Fortune magazine published an interview with Kentucky Senator Rand Paul yesterday that touched on the senator’s thoughts regarding Silicon Valley and Bitcoin. 

The Bitcoin discussion came toward the end of the interview, and it was enlightening for two reasons. One, the senator appears relatively enthusiastic about Bitcoin as a currency. The senator also fails to grasp exactly how Bitcoin the protocol works. 
From the piece: 
[I]f I were setting it [Bitcoin] up, I'd make it exchangeable for stock. And then it'd have real value. And I'd have it pegged, and I'd have a basket of 10 big retailers. 
Because I read [Marc] Andreessen's article a couple months ago. What fascinated me about it was those 2 to 3% margins. If you multiply that out for all of Wal-Mart and they don't have to use Visa anymore, I'm guessing the people who have to be worried here are Visa and MasterCard. 
I think it would work, but I think, because I'm sort of a believer in currency having value, if you're going to create a currency, have it backed up by — you know, Hayek used to talk about a basket of commodities? You could have a basket of stocks, and have some exchangeability, because it's hard for people like me who are a bit tangible. But you could have an average of stocks, I'm wondering if that's the next permutation.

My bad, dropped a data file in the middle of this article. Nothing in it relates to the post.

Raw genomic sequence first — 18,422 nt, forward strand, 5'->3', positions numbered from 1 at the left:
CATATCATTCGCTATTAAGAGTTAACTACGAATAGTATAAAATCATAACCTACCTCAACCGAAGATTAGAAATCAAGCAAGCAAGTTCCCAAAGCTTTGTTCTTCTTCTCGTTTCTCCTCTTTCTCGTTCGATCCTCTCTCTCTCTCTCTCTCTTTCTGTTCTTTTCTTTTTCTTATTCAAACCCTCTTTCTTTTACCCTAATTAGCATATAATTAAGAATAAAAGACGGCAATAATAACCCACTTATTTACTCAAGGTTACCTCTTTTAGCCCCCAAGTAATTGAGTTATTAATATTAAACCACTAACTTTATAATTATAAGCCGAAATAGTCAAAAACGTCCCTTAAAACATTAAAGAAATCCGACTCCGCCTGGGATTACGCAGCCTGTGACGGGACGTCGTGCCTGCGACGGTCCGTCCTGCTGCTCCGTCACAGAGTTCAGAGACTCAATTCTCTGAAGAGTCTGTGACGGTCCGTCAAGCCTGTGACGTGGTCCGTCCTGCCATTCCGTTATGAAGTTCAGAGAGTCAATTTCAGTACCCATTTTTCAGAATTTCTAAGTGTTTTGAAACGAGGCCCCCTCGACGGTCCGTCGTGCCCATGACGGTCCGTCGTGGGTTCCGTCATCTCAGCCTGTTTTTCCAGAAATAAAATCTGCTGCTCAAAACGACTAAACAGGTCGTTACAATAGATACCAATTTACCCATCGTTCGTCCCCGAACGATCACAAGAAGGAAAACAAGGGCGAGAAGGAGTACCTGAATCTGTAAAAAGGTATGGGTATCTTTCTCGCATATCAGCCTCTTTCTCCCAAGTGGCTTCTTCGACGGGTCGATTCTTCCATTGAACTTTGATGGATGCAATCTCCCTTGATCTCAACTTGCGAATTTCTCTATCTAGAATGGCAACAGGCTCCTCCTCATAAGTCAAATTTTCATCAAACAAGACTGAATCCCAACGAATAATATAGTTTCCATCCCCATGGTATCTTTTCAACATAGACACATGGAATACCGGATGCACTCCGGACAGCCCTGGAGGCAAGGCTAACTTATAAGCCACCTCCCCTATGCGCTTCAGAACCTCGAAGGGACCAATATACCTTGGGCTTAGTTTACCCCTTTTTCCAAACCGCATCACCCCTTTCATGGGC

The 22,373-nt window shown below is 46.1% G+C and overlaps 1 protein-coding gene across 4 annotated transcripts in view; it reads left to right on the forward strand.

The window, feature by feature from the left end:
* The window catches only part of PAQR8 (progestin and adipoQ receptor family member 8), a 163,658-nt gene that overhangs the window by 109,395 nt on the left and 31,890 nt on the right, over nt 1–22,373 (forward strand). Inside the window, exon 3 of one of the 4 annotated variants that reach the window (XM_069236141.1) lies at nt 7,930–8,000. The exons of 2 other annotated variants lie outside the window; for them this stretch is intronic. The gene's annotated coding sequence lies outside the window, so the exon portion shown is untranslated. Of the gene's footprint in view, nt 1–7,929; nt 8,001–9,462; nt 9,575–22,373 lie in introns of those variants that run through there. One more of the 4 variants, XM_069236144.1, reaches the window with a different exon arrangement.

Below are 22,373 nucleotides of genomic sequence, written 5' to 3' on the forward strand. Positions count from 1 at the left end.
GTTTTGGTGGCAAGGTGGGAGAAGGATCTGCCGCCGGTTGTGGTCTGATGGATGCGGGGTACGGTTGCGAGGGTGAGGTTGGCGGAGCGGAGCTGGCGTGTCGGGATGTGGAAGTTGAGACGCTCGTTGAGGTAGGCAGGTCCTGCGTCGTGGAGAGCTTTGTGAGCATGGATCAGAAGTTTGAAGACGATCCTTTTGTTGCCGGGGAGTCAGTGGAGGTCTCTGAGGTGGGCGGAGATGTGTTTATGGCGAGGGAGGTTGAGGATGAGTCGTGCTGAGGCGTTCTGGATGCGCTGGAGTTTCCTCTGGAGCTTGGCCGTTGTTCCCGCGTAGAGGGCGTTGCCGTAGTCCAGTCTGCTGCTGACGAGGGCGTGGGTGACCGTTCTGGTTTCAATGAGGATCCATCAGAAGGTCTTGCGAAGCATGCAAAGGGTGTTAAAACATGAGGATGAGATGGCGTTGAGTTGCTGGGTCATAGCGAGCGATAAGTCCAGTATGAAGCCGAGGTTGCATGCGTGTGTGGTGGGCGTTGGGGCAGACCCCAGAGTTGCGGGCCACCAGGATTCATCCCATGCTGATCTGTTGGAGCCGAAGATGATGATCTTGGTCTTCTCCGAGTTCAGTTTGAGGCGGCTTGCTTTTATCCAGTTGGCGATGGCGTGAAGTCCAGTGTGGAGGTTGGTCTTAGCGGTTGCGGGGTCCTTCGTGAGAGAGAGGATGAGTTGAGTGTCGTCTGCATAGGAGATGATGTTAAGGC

There is nothing in Sen. Paul’s comments that indicate his views from a policy perspective on Bitcoin, or whether he even feels cryptocurrencies require a policy at all. 
Still, his apparent interest in digital currencies, coupled with his history of backing an individual’s digital privacy, might be of interest to cryptocurrency users who are also American voters. 
Sen. Paul has also been penciled in by many as a serious contender for the Republican party’s nomination for its 2016 presidential candidacy. put Sen. Paul as the fourth most popular candidate in March, based on early 2014 polling numbers, in a tight GOP field. 
Sen. Paul’s poll position is certain to change between now and November 2016, but this interview does suggest the very real possibility that a contender for the White House in 2016 could be a cryptocurrency sympathizer if not an outright proponent.